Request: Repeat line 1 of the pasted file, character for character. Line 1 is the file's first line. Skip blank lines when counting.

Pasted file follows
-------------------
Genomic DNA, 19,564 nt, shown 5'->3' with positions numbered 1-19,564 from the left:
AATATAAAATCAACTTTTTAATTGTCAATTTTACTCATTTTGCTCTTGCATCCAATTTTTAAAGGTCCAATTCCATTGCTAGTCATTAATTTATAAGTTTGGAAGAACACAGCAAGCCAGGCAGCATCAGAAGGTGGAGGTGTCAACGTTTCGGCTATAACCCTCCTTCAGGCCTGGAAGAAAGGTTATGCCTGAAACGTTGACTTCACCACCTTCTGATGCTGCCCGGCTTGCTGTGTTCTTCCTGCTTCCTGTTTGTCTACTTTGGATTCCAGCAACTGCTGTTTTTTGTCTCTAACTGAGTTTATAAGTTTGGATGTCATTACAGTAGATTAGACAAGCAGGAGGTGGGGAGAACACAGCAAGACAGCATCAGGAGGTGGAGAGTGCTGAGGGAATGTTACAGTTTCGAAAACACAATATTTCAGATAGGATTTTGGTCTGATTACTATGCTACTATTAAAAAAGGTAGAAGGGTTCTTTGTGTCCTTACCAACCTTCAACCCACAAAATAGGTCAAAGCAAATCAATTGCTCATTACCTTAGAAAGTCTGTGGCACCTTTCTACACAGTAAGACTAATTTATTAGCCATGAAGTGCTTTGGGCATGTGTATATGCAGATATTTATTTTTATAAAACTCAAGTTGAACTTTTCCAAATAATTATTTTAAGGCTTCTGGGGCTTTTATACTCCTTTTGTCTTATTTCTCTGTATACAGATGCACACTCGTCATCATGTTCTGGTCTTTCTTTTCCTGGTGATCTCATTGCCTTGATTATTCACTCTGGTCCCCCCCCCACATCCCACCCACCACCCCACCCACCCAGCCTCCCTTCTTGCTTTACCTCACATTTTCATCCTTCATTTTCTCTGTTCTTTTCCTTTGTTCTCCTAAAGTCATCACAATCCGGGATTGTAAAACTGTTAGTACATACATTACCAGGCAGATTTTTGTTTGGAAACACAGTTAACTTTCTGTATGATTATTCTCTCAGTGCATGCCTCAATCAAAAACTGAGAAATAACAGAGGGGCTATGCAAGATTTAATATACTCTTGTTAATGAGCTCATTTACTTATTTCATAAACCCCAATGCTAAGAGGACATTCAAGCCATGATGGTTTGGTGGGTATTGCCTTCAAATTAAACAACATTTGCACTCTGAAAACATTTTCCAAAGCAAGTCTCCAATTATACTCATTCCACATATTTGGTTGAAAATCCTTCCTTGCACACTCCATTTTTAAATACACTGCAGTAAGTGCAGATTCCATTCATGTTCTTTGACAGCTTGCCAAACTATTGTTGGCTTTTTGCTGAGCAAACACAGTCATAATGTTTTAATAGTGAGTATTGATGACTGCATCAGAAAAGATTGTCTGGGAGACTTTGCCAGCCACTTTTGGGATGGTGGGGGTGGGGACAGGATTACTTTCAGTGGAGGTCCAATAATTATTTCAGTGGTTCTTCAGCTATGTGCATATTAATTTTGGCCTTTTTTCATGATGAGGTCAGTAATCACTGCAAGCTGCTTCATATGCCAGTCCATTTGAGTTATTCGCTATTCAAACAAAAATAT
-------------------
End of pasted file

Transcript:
Genomic DNA, 19,564 nt, shown 5'->3' with positions numbered 1-19,564 from the left: